Reading: Game Theory

Game Theory and Oligopoly Behavior

Oligopoly presents a problem in which decision makers must select strategies by taking into account the responses of their rivals, which they cannot know for sure in advance. The Start Up feature at the beginning of this module suggested the uncertainty eBay faces as it considers the possibility of competition from Google. A choice based on the recognition that the actions of others will affect the outcome of the choice and that takes these possible actions into account is called a strategic choice. Game theory is an analytical approach through which strategic choices can be assessed.

Among the strategic choices available to an oligopoly firm are pricing choices, marketing strategies, and product-development efforts. An airline’s decision to raise or lower its fares—or to leave them unchanged—is a strategic choice. The other airlines’ decision to match or ignore their rival’s price decision is also a strategic choice. IBM boosted its share in the highly competitive personal computer market in large part because a strategic product-development strategy accelerated the firm’s introduction of new products.

Once a firm implements a strategic decision, there will be an outcome. The outcome of a strategic decision is called a payoff. In general, the payoff in an oligopoly game is the change in economic profit to each firm. The firm’s payoff depends partly on the strategic choice it makes and partly on the strategic choices of its rivals. Some firms in the airline industry, for example, raised their fares in 2005, expecting to enjoy increased profits as a result. They changed their strategic choices when other airlines chose to slash their fares, and all firms ended up with a payoff of lower profits—many went into bankruptcy.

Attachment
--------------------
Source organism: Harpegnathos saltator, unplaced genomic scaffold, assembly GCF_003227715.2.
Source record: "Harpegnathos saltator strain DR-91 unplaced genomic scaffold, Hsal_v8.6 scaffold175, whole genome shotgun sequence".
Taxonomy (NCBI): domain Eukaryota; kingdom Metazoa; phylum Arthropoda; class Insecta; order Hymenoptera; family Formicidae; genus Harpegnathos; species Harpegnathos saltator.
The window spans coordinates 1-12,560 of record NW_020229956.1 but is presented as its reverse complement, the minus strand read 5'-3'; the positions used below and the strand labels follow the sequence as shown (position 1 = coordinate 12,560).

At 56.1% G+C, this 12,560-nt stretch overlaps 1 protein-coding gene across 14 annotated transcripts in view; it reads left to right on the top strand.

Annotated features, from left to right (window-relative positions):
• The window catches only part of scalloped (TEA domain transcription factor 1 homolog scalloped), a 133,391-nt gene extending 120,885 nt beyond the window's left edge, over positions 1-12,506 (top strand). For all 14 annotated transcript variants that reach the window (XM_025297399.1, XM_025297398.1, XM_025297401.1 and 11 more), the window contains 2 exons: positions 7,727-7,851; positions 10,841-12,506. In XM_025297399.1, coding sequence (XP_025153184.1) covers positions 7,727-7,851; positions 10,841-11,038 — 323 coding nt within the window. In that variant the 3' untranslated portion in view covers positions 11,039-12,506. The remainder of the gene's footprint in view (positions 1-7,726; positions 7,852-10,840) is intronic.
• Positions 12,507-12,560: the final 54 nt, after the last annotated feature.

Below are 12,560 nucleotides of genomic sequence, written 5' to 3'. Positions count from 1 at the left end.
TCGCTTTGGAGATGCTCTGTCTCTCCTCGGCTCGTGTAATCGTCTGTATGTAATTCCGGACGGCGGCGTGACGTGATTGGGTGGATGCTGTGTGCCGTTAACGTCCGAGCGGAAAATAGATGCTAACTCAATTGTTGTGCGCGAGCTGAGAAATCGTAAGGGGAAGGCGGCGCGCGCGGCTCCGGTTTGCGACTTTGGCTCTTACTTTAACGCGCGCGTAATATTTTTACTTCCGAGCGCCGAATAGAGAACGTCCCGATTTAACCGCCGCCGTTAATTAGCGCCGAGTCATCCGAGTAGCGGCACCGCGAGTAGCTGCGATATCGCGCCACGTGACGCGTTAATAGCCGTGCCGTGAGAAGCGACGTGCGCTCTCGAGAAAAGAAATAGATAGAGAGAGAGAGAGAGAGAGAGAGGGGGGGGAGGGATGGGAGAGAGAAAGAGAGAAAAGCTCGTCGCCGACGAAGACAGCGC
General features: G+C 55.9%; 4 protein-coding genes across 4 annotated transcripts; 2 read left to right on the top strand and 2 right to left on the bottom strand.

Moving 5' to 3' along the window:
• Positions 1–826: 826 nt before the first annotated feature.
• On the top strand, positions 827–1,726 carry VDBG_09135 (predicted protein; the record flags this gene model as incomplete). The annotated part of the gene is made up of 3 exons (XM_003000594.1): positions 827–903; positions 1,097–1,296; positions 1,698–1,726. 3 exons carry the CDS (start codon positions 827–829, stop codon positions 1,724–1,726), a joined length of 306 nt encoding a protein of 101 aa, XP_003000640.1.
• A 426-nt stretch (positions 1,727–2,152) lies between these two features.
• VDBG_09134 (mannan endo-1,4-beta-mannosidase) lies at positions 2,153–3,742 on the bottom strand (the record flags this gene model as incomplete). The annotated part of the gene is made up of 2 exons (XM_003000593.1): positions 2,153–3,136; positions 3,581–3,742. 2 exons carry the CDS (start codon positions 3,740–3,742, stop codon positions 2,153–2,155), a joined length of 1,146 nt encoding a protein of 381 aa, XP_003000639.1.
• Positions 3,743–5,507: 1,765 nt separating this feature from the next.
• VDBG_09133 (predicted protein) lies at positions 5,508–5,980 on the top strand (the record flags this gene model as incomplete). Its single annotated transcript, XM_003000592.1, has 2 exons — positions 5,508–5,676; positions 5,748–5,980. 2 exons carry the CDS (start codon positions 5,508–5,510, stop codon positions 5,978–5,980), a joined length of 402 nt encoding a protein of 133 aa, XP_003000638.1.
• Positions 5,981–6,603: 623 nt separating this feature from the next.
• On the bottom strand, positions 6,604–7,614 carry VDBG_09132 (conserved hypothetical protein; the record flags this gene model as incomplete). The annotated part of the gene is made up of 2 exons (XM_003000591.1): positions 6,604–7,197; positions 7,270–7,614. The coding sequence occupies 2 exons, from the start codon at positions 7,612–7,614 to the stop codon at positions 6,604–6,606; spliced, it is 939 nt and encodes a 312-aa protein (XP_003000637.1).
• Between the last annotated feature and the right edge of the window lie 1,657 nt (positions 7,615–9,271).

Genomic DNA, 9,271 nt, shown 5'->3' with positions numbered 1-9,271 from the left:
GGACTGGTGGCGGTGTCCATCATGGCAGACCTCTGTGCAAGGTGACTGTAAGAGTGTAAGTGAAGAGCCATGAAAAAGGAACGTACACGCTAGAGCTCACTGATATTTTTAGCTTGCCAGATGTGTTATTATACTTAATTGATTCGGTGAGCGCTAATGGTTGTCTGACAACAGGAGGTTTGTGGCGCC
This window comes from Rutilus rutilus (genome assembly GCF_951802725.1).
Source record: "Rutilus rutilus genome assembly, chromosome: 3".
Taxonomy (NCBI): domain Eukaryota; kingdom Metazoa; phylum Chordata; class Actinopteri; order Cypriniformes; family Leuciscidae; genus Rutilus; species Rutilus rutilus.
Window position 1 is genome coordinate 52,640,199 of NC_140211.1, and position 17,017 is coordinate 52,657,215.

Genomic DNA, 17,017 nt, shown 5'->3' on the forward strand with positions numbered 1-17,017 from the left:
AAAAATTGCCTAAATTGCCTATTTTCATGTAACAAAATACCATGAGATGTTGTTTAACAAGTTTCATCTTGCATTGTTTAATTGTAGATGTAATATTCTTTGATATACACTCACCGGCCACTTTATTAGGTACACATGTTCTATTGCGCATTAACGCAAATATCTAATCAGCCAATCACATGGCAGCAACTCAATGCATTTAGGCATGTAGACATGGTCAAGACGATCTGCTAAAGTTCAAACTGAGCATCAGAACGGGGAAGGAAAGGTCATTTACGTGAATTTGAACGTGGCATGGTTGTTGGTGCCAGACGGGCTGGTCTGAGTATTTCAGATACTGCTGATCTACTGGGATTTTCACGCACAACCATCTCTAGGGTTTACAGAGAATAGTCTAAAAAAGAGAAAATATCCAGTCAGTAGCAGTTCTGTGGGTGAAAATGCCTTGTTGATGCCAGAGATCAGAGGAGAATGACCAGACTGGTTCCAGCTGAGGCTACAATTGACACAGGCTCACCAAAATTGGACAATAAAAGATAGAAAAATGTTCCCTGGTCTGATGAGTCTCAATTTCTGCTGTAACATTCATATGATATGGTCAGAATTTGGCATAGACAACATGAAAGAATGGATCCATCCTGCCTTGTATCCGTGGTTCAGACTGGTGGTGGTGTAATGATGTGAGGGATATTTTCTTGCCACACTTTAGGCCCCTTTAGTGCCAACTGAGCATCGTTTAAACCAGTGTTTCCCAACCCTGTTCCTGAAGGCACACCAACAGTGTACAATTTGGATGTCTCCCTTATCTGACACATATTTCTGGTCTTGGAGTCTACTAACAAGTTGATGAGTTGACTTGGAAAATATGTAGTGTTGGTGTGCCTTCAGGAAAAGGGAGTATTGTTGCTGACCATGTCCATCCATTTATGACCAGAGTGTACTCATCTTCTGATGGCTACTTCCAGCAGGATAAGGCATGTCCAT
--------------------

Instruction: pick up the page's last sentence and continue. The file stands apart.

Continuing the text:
We shall use two applications to examine the basic concepts of game theory. The first examines a classic game theory problem called the prisoners’ dilemma. The second deals with strategic choices by two firms in a duopoly.

The Prisoners’ Dilemma

Suppose a local district attorney (DA) is certain that two individuals, Frankie and Johnny, have committed a burglary, but she has no evidence that would be admissible in court.

The DA arrests the two. On being searched, each is discovered to have a small amount of cocaine. The DA now has a sure conviction on a possession of cocaine charge, but she will get a conviction on the burglary charge only if at least one of the prisoners confesses and implicates the other.

The DA decides on a strategy designed to elicit confessions. She separates the two prisoners and then offers each the following deal: “If you confess and your partner doesn’t, you will get the minimum sentence of one year in jail on the possession and burglary charges. If you both confess, your sentence will be three years in jail. If your partner confesses and you do not, the plea bargain is off and you will get six years in prison. If neither of you confesses, you will each get two years in prison on the drug charge.”

The two prisoners each face a dilemma; they can choose to confess or not confess. Because the prisoners are separated, they cannot plot a joint strategy. Each must make a strategic choice in isolation.

The outcomes of these strategic choices, as outlined by the DA, depend on the strategic choice made by the other prisoner. The payoff matrix for this game is given in Figure 11.6 “Payoff Matrix for the Prisoners’ Dilemma”. The two rows represent Frankie’s strategic choices; she may confess or not confess. The two columns represent Johnny’s strategic choices; he may confess or not confess. There are four possible outcomes: Frankie and Johnny both confess (cell A), Frankie confesses but Johnny does not (cell B), Frankie does not confess but Johnny does (cell C), and neither Frankie nor Johnny confesses (cell D). The portion at the lower left in each cell shows Frankie’s payoff; the shaded portion at the upper right shows Johnny’s payoff.

Chart showing options for Frankie and Johnny. If they confess, they get 3 years, but if they don't confess but the other rats them out, then they get 6 years; If they do confess but the other one doesn't, they get just 1 year, but if they both confess, they get 2 years.

Figure 11.6 Payoff Matrix for the Prisoners’ Dilemma. The four cells represent each of the possible outcomes of the prisoners’ game.